Dollhouse: Episode-By-Episode Guide
You’ve probably asked yourself, can Eliza Dushku really carry a show as a leading lady? Is Eliza versatile enough to play a different character in every episode? Can Eliza sing in that episode where she sings, makes us listen and seems to think we should be impressed? Can Tahmoh Penikett, her leading man, act his way out of a wet paper bag with a lighter and a map?
The answer to all these questions is no. But you should still watch it, because it’s Joss Whedon, and anything created by Joss Whedon is magic, including Dollhouse. Here’s why:
Why you should watch Dollhouse
It’s an interesting concept. Dollhouse is about an underground organization made of people who have signed a five-year contract (for reasons mostly unknown) to be implanted with different personalities and put into situations on command of the highest bidder. At the end of each “engagement” their memory is “wiped,” and after their contract is up they are promised a pleasant awakening with no memory of their time there. It’s basically a fancy version of jail that resembles a health spa. Personality-less versions of the actives, darkly nicknamed Dolls, get to spend all day swimming, painting, pruning bonsai trees, doing yoga and receiving massages. And yes, there are co-ed showers. The way these people work off their time goes way beyond prostitution. To willingly become a Doll is to get out of debt or jail. To unwillingly become a Doll is to be kidnapped. This show unabashedly explores why prostitution and human trafficking are horrific things. And isn’t that a message we can all get behind?
The supporting cast is great. Harry Lennix, Fran Kranz, Enver Gjokaj, Dichen Lachman, Olivia Williams, Miracle Laurie, Amy Acker and Alan Tudyk. They can all act—especially Alan Tudyk, Enver Gjokaj and Dichen Lachman. Talk about versatile. Dichen Lachman should’ve been the leading lady, since her acting is effortless and convincing in every situation. (I suspect that may have been the plan at one point, but she was an unknown, at that time, and obviously the show needed a star to sell it to executives.) Fran Kranz who plays Topher, is also doing a phenomenal job of portraying a comical, morally bankrupt “sociopath in a sweater vest.”
There are many Whedon twists. Which are just like a plot twist, but actually unexpected and usually involve a very main character dying.
So here is an episode-by-episode guide, because, even though this show was only two seasons long, not all Dollhouse episodes are created equal. (In fact, some are really terrible.)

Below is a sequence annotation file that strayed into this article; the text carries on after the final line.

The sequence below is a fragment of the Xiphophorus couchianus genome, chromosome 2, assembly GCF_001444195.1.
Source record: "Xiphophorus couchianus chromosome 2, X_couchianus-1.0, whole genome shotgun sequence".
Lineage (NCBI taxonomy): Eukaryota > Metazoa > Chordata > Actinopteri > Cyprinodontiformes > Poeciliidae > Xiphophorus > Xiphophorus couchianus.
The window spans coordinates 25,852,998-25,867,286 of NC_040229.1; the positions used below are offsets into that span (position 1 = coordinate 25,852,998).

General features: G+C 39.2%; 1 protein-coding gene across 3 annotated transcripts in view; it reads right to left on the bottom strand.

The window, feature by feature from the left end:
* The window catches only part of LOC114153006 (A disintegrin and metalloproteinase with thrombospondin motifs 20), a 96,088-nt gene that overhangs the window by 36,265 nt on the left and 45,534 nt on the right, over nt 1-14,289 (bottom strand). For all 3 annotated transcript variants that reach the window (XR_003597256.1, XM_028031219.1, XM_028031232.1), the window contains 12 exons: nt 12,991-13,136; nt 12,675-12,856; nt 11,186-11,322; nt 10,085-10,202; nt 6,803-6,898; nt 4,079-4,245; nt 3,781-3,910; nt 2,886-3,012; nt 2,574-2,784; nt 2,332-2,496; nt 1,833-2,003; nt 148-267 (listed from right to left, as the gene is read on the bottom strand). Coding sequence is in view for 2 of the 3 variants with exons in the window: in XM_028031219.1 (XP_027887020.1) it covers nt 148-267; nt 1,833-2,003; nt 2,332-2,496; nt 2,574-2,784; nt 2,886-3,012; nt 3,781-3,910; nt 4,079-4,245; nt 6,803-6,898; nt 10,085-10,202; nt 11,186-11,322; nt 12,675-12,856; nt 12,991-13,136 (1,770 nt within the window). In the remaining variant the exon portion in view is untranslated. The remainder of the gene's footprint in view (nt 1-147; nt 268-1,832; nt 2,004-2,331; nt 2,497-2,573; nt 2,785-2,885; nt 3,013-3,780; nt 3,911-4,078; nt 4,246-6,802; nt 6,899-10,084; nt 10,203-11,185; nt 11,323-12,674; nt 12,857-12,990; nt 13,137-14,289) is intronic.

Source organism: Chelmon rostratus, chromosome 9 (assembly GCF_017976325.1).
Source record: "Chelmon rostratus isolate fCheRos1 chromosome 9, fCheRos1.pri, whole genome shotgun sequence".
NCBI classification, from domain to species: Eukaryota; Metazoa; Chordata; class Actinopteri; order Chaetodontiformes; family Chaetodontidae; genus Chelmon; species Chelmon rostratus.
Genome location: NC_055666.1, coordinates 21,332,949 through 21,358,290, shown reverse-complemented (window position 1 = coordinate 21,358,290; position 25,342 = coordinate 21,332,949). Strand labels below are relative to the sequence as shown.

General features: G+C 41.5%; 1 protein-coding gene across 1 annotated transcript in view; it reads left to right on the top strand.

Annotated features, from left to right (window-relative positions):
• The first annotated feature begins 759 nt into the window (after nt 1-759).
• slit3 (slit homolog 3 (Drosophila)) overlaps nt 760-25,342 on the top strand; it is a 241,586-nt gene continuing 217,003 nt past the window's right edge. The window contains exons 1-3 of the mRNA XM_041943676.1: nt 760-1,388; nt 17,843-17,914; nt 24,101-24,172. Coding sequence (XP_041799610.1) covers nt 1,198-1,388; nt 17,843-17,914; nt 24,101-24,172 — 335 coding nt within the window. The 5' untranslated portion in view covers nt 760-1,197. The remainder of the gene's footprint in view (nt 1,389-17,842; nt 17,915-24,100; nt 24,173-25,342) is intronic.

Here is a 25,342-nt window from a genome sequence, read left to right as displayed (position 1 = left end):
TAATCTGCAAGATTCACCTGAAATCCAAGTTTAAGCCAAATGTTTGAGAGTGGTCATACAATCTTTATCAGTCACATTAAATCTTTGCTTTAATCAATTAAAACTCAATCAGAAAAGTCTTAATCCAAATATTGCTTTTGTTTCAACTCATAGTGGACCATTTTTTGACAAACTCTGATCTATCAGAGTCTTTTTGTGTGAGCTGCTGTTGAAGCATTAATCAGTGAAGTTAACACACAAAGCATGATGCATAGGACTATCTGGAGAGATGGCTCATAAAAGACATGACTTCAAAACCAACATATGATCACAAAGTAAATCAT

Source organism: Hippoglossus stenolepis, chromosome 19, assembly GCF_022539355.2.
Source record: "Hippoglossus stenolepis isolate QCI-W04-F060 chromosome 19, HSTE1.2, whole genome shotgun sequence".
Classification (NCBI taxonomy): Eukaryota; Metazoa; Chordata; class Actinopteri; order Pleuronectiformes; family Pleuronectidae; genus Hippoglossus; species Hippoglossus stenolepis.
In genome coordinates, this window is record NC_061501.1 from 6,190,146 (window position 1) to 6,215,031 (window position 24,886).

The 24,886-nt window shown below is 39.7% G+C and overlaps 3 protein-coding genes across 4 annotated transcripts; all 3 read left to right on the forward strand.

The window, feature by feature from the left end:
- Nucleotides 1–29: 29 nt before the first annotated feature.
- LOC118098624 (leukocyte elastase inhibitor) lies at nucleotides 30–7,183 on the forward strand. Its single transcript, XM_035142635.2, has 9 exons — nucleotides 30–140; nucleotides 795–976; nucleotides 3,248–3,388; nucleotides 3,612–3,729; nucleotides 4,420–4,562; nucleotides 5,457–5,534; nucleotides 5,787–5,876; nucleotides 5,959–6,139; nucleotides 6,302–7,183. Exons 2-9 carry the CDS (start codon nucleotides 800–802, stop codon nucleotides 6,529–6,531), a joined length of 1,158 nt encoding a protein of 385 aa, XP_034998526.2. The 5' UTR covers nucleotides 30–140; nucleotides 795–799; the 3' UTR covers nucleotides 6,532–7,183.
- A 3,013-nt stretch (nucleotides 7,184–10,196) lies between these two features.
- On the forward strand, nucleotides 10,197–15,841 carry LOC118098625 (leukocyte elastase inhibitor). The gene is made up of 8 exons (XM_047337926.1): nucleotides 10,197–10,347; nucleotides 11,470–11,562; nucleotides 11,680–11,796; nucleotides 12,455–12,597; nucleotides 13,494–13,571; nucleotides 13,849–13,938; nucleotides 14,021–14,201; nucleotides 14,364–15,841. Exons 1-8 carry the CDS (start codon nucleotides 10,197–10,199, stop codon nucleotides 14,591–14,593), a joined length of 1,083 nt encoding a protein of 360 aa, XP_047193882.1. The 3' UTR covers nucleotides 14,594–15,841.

1.0 Echo. This is the unaired pilot that you can only see on the DVD. It’s way better than the real pilot, but everything unfolds way too fast. Watching it first actually ruins the show. Plus, they take all the best scenes from it and disperse it throughout the first season, anyway. SAVE FOR LAST.
1.1 Ghost. This one is okay, but you can’t skip it because it compensates for the missing pilot and lays the groundwork for how the Dolls, or actives, work. CAN’T SKIP.
1.2 Target. This episode isn’t good either, especially since the guy who “rents” Echo tries to hunt her for sport, but some important arc stuff happens. CAN’T SKIP.
1.3 Stage Fright. This is the one where Eliza thinks she can sing, since she’s programmed to be a diva’s background singer to protect her from a death threat, but Eliza’s totally tone death. All the other actors in the episode can’t even act like they think she sounds good. Nothing about this episode is good. DO. NOT. WATCH.
1.4 Gray Hour. This one is fun, and it’s where the show starts to pick up. It’s still a little too episodic at this point, since it involves a bank heist, but the story starts to interweave soon after this. WATCH.
1.5 True Believer. Echo is programmed to be blind and go undercover in a cult. It’s weak. SKIP.
1.6 Man on the Street. This is where the story really kicks in. By the time someone says “There are three flowers in a vase...” and something very unexpected “triggers,” you will be hooked until the show ends. WATCH.
1.7 Echoes. This one gives you insight into why Echo ended up in the Dollhouse in the first place. WATCH.
1.8 Needs. Several actives remember their past lives and try to escape. WATCH.
1.9 A Spy in the House of Love. Someone in the Dollhouse is a mole, and by the end of the episode, someone gets sent to the attic. (This is much worse than it sounds.) WATCH.
1.10 Haunted. The concept is fun, Echo is imprinted by a dead woman who wants to solve her own murder, but I remember there being a lot of horses and a lot of yawning (from me). WATCH.
1.11 Briar Rose. The Echo part of this episode is boring, but the Alan Tudyk part will blow your mind. WATCH.
1.12 Omega. Echo is abducted by this season’s Big Bad, and some shocking details of Dr. Saunder's (Amy Acker) past surfaces. WATCH.